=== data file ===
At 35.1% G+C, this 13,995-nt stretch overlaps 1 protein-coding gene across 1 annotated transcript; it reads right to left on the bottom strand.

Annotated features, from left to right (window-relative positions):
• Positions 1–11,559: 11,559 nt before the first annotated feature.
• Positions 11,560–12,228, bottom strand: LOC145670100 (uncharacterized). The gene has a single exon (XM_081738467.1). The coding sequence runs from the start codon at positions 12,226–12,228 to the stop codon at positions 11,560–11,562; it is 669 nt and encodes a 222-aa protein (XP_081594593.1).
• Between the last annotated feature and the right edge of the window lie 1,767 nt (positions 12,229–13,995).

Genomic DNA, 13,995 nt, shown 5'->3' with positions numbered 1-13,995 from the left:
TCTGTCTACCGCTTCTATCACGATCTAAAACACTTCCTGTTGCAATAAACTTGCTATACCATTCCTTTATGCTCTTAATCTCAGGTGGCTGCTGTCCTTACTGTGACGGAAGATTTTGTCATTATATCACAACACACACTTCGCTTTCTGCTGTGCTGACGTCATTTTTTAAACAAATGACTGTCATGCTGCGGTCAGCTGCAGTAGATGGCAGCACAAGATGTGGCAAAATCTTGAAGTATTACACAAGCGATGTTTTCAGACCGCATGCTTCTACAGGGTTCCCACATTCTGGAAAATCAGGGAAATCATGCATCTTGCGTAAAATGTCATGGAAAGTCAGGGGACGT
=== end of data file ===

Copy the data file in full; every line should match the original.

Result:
At 35.1% G+C, this 13,995-nt stretch overlaps 1 protein-coding gene across 1 annotated transcript; it reads right to left on the bottom strand.

Annotated features, from left to right (window-relative positions):
• Positions 1–11,559: 11,559 nt before the first annotated feature.
• Positions 11,560–12,228, bottom strand: LOC145670100 (uncharacterized). The gene has a single exon (XM_081738467.1). The coding sequence runs from the start codon at positions 12,226–12,228 to the stop codon at positions 11,560–11,562; it is 669 nt and encodes a 222-aa protein (XP_081594593.1).
• Between the last annotated feature and the right edge of the window lie 1,767 nt (positions 12,229–13,995).

Genomic DNA, 13,995 nt, shown 5'->3' with positions numbered 1-13,995 from the left:
TCTGTCTACCGCTTCTATCACGATCTAAAACACTTCCTGTTGCAATAAACTTGCTATACCATTCCTTTATGCTCTTAATCTCAGGTGGCTGCTGTCCTTACTGTGACGGAAGATTTTGTCATTATATCACAACACACACTTCGCTTTCTGCTGTGCTGACGTCATTTTTTAAACAAATGACTGTCATGCTGCGGTCAGCTGCAGTAGATGGCAGCACAAGATGTGGCAAAATCTTGAAGTATTACACAAGCGATGTTTTCAGACCGCATGCTTCTACAGGGTTCCCACATTCTGGAAAATCAGGGAAATCATGCATCTTGCGTAAAATGTCATGGAAAGTCAGGGGACGT